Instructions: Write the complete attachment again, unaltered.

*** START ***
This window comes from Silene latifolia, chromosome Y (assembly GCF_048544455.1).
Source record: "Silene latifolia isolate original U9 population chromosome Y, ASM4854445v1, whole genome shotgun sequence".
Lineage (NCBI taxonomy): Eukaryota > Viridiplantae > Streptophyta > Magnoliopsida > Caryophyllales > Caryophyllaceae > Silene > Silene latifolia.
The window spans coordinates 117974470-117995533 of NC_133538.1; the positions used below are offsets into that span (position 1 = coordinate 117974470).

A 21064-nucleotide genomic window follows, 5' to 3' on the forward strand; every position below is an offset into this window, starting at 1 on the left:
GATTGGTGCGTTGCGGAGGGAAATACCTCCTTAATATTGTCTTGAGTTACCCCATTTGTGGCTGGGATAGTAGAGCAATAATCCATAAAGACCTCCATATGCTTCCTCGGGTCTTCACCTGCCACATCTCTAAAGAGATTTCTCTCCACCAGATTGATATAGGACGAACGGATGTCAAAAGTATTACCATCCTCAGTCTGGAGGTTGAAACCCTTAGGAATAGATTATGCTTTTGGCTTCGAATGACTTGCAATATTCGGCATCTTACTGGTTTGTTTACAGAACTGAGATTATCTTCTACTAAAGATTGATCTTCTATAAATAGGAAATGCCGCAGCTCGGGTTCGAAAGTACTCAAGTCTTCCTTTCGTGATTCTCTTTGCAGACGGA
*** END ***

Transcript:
This window comes from Silene latifolia, chromosome Y (assembly GCF_048544455.1).
Source record: "Silene latifolia isolate original U9 population chromosome Y, ASM4854445v1, whole genome shotgun sequence".
Lineage (NCBI taxonomy): Eukaryota > Viridiplantae > Streptophyta > Magnoliopsida > Caryophyllales > Caryophyllaceae > Silene > Silene latifolia.
The window spans coordinates 117974470-117995533 of NC_133538.1; the positions used below are offsets into that span (position 1 = coordinate 117974470).

A 21064-nucleotide genomic window follows, 5' to 3' on the forward strand; every position below is an offset into this window, starting at 1 on the left:
GATTGGTGCGTTGCGGAGGGAAATACCTCCTTAATATTGTCTTGAGTTACCCCATTTGTGGCTGGGATAGTAGAGCAATAATCCATAAAGACCTCCATATGCTTCCTCGGGTCTTCACCTGCCACATCTCTAAAGAGATTTCTCTCCACCAGATTGATATAGGACGAACGGATGTCAAAAGTATTACCATCCTCAGTCTGGAGGTTGAAACCCTTAGGAATAGATTATGCTTTTGGCTTCGAATGACTTGCAATATTCGGCATCTTACTGGTTTGTTTACAGAACTGAGATTATCTTCTACTAAAGATTGATCTTCTATAAATAGGAAATGCCGCAGCTCGGGTTCGAAAGTACTCAAGTCTTCCTTTCGTGATTCTCTTTGCAGACGGA